Tax tips for small business owners

11 min read
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Paying tax is an unavoidable part of owning a business. From the largest corporations, to the smallest sole traders, keeping up to date with your tax payments is essential to staying in business. 

The amount of tax your business pays will vary largely depending on factors such as income and profits, business expenses, staff salaries, and more. If you own a small business, or are considering starting a new business, you should take time to understand how your tax should be paid. Not only is this good practice for the future, but you may also discover ways to reduce your tax liability by learning which expenses are tax deductible.

In this blog post, QuickBooks will guide you through important tax tips for small businesses, including tax deductible expenses, meeting tax deadlines, how to improve your cash flow, and how to use accounting software and accounting professionals to avoid unexpected tax bills in the future.

Quickbooks provides easy-to-use tax and accounting software for small to medium businesses. Explore our competitive pricing & plans page to discover how to simplify your accounting needs today.

What taxes do you have to pay as a small business owner?

There are a number of taxes you may have to pay as a small business, all of which are dependent on your business model and legal status as a business.

A tax year will generally begin on the 6th of April and run until the 5th of April the following year, although each type of tax may have a different day for due payments. Below, we have included a list of different tax types and how they may affect you:

Corporation tax (Limited Companies)

Corporation tax is a type of tax that is applied to limited companies. It must be paid no later than 9 months after the accounting period ends for your business, usually on or around the 1st of January, with the main rate for Corporation Tax generally being set at 25% for companies with profits over £250,000, and a Small Profits rate of 19% for companies with profits under £50,000.

Limited companies are expected to send a company tax return to HMRC. If you are the director of a limited company, you will also be required to file a Self Assessment tax return, as well as pay tax or National Insurance through the PAYE system if you earn a  salary from your limited company.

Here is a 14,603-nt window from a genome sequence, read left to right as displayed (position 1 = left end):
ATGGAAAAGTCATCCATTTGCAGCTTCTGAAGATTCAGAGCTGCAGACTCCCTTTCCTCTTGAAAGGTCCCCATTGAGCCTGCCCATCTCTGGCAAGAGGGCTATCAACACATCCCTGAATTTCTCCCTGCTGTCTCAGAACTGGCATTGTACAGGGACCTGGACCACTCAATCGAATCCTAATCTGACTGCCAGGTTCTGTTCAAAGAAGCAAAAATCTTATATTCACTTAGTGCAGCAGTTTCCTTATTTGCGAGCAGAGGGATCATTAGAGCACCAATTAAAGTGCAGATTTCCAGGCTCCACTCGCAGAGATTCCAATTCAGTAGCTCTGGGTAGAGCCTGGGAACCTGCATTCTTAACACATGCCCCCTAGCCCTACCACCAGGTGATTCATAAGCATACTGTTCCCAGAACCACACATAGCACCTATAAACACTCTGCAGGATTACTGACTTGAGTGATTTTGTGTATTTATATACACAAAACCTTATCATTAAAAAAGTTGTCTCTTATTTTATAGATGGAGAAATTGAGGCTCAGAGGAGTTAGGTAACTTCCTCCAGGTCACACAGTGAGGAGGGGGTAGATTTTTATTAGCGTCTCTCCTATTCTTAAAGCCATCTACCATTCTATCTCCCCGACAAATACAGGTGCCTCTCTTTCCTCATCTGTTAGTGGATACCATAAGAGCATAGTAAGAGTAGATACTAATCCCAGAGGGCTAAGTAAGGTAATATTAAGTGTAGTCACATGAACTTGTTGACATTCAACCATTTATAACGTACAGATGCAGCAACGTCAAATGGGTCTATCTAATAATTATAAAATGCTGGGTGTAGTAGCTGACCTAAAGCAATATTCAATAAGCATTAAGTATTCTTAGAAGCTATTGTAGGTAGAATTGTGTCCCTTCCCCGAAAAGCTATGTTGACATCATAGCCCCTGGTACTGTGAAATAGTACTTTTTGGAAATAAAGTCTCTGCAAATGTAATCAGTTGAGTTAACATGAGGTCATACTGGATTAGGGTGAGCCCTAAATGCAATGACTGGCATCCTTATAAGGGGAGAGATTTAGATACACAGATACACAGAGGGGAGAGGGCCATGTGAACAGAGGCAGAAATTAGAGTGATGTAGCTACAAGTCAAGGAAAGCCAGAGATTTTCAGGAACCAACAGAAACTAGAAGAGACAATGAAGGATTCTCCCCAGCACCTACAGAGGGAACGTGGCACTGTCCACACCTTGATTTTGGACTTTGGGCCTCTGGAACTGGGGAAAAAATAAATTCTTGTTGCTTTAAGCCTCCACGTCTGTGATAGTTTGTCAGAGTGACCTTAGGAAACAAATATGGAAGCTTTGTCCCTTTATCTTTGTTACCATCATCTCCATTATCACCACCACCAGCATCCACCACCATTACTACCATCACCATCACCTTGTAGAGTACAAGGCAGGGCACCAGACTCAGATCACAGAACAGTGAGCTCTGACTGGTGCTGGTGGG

Income tax

Sole traders and partners will pay income tax on earnings. Income tax is paid on personal income, such as your salary, and can be paid through your business's PAYE system. Sole traders will pay income tax based on the profits of their business, which are included in a Self Assessment tax return.

Top tips to help reduce your tax bill

You can help reduce your overall tax bill by utilising some of the following methods. As a small or new business, it is good practice to begin using all of these methods as soon as possible. Getting a good idea of how to reduce your tax bill legitimately in the early stages of your business will set you up for better success in the future.

Claim back deductible expenses

There are a number of regular business expenses that you are legally allowed to ‘write off’ as tax deductible expenses, however, these expenses must be wholly and exclusively for business use. This will generally include:

Office costs

Everything from the cost of equipment such as stationary and computers to phone and internet bills, can be deducted from your tax bill.

Travel expenses

Bus fares, train tickets, fuel, parking, or any other costs incurred by travelling for the purpose of work. This can include travelling to meetings, exhibitions, or work related events, however, travelling between work and home is not a tax deductible expense.


If the clothing you wear for work can only be worn at work, for instance, medical scrubs, then you may be able to write this off as a tax deductible expense. It is important to remember that clothing that could be used for a variety of purposes, such as a suit, cannot be written off as tax deductible.

Staffing costs

The salaries of your staff are also tax deductible, as well as any additional payments made to contractors.

Financial outlay